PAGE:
Many people have asked me if spraying lime plaster is a good way to go. There are belief structures on either side of the coin. Some people believe that spraying the plaster will improve the adhesion of the plaster to the bales because the plaster is being forced, via compressed air, into the bales. Others believe that hand application provides the best adhesion because the plaster is pushed and shimmied into the bales with arm power. There are other pieces of the puzzle to consider too. How many people do you have available who know how to plaster? How long do you have to get the plaster applied? What is the weather like? Do you have access to a commercial grade plaster spraying machine? Will a small hopper style sprayer work for you?

(photo courtesy of Harvest Build)
spraying-plaster.jpgSpraying plaster will certainly adhere the material to the bales as well if not better as hand application. The force at which the plaster is applied is enough to inject it into the nooks and crannies of the bales. Furthermore, the sprayed application must then be troweled in by hand anyway, so you get the push of the arm power as well. If you don’t hand trowel the sprayed application, you will not get a smooth surface and the adhesion will not be as good. It certainly speeds up the process to spray the plaster on. The initial application is much faster with this method. Be sure not to spray the plaster too thick though. If you spray on the plaster thicker than the approved depth, you risk increasing cracking in the finish coat and those cracks are more likely to telescope all the way through to the bales.

stuccosprayer.jpgPlastering with a sprayer allows you to minimize the number of people you need on site. Being that the plaster is sprayed on quickly, you can get away with say 4 people to apply the mud. One would be married to the mixer, one would be in charge of spraying and two would be the trowel hands. That is a good number of folks to work with as hand application can require up to a dozen people on a 2000+ SF house. The speed at which you have to mix and/or spray the plaster will depend on the sprayer. Commercial sprayers have a big hose that pull from a remote location. The amount of mud sprayed is high and the mixer will have to start earlier than the spraying crew to create enough mud to keep up. Smaller units are available like the one above that can speed the process while not speeding things up “too much.” They are also much less expensive to get and can be purchased by the average owner builder. You can purchase one at for $250. You will also need a compressor big enough to run the sprayer. (If you decide to buy one, contact me first as I can give you a vendor code for a discount. This is true for your lime as well.)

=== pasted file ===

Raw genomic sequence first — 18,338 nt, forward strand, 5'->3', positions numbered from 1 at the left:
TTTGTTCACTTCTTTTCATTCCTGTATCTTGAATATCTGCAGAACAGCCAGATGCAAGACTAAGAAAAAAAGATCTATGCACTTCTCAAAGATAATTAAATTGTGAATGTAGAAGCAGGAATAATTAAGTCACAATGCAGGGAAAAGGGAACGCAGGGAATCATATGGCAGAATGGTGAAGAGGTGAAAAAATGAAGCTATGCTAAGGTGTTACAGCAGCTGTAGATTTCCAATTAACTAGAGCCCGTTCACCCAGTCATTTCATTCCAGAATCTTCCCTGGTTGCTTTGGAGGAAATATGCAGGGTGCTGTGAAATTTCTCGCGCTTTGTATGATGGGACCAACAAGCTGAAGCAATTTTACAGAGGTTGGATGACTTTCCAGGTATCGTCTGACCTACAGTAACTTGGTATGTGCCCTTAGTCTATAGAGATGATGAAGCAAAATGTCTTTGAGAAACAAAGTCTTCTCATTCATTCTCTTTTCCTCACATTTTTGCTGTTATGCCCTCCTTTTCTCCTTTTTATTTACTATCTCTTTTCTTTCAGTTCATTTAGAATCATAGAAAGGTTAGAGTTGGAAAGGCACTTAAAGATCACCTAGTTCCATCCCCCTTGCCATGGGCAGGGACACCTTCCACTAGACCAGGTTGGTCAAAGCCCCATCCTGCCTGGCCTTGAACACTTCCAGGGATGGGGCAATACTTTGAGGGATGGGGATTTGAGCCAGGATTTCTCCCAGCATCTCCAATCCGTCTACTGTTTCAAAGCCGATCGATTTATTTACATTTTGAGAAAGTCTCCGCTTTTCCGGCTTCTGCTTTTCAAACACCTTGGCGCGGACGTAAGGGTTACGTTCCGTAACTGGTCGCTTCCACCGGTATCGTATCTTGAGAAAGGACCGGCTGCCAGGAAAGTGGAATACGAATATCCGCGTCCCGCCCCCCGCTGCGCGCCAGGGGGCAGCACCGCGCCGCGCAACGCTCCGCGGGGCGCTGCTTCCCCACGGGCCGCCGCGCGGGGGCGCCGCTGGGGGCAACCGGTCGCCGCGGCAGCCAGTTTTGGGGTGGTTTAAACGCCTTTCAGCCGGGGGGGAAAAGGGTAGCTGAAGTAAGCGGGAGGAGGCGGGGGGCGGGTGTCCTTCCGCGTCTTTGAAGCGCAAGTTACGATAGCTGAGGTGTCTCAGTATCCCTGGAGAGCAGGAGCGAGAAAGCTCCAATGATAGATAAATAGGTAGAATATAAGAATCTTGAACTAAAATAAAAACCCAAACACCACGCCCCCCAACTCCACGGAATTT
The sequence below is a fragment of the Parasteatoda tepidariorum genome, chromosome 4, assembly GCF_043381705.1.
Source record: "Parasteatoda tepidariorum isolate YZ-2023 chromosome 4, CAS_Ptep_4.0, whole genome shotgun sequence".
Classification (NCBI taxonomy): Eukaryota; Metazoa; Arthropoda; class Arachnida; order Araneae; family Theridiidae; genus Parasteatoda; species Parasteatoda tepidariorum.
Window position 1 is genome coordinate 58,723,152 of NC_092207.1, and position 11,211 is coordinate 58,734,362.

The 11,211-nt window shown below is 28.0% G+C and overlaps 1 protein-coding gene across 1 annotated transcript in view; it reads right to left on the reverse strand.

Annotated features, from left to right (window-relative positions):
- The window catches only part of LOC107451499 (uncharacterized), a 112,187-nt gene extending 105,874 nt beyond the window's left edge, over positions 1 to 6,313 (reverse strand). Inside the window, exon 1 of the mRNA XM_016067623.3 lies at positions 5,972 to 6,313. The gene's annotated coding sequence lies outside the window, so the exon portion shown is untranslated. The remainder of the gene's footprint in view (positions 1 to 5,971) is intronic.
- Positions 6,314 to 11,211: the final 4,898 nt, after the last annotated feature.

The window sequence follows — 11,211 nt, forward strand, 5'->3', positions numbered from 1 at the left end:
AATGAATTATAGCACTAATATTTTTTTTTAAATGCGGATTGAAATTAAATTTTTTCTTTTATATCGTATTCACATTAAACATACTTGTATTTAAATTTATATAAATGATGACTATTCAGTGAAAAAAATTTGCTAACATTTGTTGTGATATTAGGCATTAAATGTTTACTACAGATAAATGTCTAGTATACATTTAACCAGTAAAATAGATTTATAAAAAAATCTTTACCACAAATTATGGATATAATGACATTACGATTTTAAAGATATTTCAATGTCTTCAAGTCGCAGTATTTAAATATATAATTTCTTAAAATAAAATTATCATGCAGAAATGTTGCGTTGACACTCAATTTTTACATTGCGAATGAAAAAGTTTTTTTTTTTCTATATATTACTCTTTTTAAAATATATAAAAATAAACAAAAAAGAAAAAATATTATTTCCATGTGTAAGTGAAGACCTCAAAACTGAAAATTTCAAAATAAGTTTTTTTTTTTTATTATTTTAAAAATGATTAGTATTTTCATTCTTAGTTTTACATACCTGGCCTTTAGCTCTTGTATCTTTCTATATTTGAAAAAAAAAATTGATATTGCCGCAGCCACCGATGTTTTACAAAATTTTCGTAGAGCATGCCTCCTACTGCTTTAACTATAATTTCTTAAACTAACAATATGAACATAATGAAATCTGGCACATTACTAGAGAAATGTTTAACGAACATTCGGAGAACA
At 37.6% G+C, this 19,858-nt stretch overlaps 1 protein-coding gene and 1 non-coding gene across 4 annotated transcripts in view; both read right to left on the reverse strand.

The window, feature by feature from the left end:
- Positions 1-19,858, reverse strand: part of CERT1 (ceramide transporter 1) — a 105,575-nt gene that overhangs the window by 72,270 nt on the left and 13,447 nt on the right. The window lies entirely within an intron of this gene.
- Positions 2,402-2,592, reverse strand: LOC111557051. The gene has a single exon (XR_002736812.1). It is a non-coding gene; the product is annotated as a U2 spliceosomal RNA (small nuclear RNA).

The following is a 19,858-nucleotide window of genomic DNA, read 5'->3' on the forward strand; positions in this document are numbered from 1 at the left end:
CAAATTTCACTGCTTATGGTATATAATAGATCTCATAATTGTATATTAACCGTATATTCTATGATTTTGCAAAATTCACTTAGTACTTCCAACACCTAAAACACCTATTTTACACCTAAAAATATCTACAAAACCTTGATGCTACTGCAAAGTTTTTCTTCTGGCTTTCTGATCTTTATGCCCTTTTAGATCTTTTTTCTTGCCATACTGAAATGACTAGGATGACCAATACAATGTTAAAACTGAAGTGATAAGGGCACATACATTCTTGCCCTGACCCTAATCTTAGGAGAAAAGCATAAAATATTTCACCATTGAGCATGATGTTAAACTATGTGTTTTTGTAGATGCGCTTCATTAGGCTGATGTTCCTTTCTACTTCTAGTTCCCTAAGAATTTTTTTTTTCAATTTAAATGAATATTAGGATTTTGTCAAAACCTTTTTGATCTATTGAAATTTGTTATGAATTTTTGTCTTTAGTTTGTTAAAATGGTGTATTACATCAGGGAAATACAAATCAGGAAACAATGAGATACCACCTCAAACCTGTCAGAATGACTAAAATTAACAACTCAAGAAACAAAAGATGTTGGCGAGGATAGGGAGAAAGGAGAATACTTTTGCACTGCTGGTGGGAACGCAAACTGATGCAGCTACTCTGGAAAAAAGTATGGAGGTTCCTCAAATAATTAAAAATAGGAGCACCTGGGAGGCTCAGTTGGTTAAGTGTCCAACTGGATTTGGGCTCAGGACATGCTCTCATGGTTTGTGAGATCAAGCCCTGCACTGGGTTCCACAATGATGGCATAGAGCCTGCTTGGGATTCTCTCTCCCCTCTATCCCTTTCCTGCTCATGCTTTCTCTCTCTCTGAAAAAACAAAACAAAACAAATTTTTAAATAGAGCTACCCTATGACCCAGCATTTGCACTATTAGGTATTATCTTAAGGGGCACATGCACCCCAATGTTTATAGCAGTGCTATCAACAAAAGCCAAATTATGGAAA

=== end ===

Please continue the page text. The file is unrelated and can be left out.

About the Author

Andrew Morison is a specialist in straw bale and green construction. He has shown thousands of people how to build their own straw bale projects through his comprehensive series of instructional straw bale, concrete foundation, and plastering DVDs, as well as his hands on workshops. You can check these out at

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